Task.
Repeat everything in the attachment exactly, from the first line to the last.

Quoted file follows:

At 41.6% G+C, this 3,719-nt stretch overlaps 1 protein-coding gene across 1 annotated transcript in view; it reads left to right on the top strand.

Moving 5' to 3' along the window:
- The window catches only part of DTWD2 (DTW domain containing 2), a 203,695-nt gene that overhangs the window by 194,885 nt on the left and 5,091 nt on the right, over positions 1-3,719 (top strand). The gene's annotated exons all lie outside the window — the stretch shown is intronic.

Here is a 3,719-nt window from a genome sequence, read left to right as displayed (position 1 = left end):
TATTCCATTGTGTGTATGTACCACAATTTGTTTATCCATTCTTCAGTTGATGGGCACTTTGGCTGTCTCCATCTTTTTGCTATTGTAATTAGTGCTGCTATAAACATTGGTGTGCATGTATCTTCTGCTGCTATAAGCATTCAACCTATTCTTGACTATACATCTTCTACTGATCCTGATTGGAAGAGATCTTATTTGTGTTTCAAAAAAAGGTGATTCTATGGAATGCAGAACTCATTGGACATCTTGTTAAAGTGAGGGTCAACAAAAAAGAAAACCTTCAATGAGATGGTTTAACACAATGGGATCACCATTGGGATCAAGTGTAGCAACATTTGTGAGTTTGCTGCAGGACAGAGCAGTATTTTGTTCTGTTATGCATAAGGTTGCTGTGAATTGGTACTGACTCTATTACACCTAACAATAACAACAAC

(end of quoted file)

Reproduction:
At 41.6% G+C, this 3,719-nt stretch overlaps 1 protein-coding gene across 1 annotated transcript in view; it reads left to right on the top strand.

Moving 5' to 3' along the window:
- The window catches only part of DTWD2 (DTW domain containing 2), a 203,695-nt gene that overhangs the window by 194,885 nt on the left and 5,091 nt on the right, over positions 1-3,719 (top strand). The gene's annotated exons all lie outside the window — the stretch shown is intronic.

Here is a 3,719-nt window from a genome sequence, read left to right as displayed (position 1 = left end):
TATTCCATTGTGTGTATGTACCACAATTTGTTTATCCATTCTTCAGTTGATGGGCACTTTGGCTGTCTCCATCTTTTTGCTATTGTAATTAGTGCTGCTATAAACATTGGTGTGCATGTATCTTCTGCTGCTATAAGCATTCAACCTATTCTTGACTATACATCTTCTACTGATCCTGATTGGAAGAGATCTTATTTGTGTTTCAAAAAAAGGTGATTCTATGGAATGCAGAACTCATTGGACATCTTGTTAAAGTGAGGGTCAACAAAAAAGAAAACCTTCAATGAGATGGTTTAACACAATGGGATCACCATTGGGATCAAGTGTAGCAACATTTGTGAGTTTGCTGCAGGACAGAGCAGTATTTTGTTCTGTTATGCATAAGGTTGCTGTGAATTGGTACTGACTCTATTACACCTAACAATAACAACAAC